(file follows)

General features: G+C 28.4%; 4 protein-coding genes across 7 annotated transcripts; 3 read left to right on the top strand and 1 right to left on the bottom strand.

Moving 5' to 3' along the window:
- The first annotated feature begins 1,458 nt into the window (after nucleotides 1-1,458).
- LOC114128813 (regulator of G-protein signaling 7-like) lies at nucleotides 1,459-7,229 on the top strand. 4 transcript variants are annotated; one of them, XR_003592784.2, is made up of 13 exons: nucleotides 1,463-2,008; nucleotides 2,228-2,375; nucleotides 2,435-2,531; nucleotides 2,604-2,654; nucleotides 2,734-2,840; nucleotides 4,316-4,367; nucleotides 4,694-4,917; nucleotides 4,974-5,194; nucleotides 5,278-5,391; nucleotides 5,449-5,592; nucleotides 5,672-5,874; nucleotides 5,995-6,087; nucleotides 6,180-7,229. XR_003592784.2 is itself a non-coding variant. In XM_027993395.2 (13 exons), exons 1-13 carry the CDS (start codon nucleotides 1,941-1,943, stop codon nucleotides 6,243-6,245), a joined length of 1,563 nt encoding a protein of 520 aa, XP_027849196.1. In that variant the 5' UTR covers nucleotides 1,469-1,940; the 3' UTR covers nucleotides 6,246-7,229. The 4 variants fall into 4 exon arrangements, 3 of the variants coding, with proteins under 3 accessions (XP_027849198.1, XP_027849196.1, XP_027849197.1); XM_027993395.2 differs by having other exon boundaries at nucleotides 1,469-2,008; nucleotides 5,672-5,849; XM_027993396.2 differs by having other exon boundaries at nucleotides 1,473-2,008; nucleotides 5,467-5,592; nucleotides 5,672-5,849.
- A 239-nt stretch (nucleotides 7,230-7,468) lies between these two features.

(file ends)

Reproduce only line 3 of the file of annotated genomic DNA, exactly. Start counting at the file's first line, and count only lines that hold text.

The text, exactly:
- The first annotated feature begins 1,458 nt into the window (after nucleotides 1-1,458).